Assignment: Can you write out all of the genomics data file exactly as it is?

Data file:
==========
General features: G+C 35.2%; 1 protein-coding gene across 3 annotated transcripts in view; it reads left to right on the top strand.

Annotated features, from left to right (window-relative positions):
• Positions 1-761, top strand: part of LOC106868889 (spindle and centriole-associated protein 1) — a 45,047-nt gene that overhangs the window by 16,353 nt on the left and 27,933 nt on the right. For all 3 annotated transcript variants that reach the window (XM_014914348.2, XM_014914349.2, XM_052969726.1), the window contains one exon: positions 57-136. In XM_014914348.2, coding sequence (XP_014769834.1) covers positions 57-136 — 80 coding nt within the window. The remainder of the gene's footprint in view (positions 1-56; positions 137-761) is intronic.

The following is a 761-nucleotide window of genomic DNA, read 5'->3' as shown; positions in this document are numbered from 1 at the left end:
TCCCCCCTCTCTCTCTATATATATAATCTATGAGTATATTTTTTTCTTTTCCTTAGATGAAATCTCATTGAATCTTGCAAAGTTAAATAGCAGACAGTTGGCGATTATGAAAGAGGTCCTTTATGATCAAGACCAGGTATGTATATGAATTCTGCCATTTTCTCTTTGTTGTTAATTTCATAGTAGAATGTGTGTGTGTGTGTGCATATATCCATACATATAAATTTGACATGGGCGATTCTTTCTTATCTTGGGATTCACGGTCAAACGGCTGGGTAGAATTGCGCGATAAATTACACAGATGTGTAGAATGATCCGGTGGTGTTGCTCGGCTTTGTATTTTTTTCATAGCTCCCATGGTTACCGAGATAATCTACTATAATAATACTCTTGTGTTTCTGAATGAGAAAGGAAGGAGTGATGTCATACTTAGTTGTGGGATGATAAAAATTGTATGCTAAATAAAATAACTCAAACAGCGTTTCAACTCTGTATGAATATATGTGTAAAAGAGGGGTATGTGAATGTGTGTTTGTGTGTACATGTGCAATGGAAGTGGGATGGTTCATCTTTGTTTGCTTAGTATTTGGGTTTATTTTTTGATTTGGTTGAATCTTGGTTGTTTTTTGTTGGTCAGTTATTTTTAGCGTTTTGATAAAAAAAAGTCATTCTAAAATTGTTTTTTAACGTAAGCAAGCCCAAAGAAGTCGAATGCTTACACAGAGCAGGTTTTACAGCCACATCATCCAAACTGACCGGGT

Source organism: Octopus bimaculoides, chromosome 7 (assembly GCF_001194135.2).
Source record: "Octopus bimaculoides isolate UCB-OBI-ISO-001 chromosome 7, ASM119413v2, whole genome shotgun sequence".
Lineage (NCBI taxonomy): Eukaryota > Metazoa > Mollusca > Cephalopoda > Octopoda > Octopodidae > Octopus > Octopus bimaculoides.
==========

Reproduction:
General features: G+C 35.2%; 1 protein-coding gene across 3 annotated transcripts in view; it reads left to right on the top strand.

Annotated features, from left to right (window-relative positions):
• Positions 1-761, top strand: part of LOC106868889 (spindle and centriole-associated protein 1) — a 45,047-nt gene that overhangs the window by 16,353 nt on the left and 27,933 nt on the right. For all 3 annotated transcript variants that reach the window (XM_014914348.2, XM_014914349.2, XM_052969726.1), the window contains one exon: positions 57-136. In XM_014914348.2, coding sequence (XP_014769834.1) covers positions 57-136 — 80 coding nt within the window. The remainder of the gene's footprint in view (positions 1-56; positions 137-761) is intronic.

The following is a 761-nucleotide window of genomic DNA, read 5'->3' as shown; positions in this document are numbered from 1 at the left end:
TCCCCCCTCTCTCTCTATATATATAATCTATGAGTATATTTTTTTCTTTTCCTTAGATGAAATCTCATTGAATCTTGCAAAGTTAAATAGCAGACAGTTGGCGATTATGAAAGAGGTCCTTTATGATCAAGACCAGGTATGTATATGAATTCTGCCATTTTCTCTTTGTTGTTAATTTCATAGTAGAATGTGTGTGTGTGTGTGCATATATCCATACATATAAATTTGACATGGGCGATTCTTTCTTATCTTGGGATTCACGGTCAAACGGCTGGGTAGAATTGCGCGATAAATTACACAGATGTGTAGAATGATCCGGTGGTGTTGCTCGGCTTTGTATTTTTTTCATAGCTCCCATGGTTACCGAGATAATCTACTATAATAATACTCTTGTGTTTCTGAATGAGAAAGGAAGGAGTGATGTCATACTTAGTTGTGGGATGATAAAAATTGTATGCTAAATAAAATAACTCAAACAGCGTTTCAACTCTGTATGAATATATGTGTAAAAGAGGGGTATGTGAATGTGTGTTTGTGTGTACATGTGCAATGGAAGTGGGATGGTTCATCTTTGTTTGCTTAGTATTTGGGTTTATTTTTTGATTTGGTTGAATCTTGGTTGTTTTTTGTTGGTCAGTTATTTTTAGCGTTTTGATAAAAAAAAGTCATTCTAAAATTGTTTTTTAACGTAAGCAAGCCCAAAGAAGTCGAATGCTTACACAGAGCAGGTTTTACAGCCACATCATCCAAACTGACCGGGT

Source organism: Octopus bimaculoides, chromosome 7 (assembly GCF_001194135.2).
Source record: "Octopus bimaculoides isolate UCB-OBI-ISO-001 chromosome 7, ASM119413v2, whole genome shotgun sequence".
Lineage (NCBI taxonomy): Eukaryota > Metazoa > Mollusca > Cephalopoda > Octopoda > Octopodidae > Octopus > Octopus bimaculoides.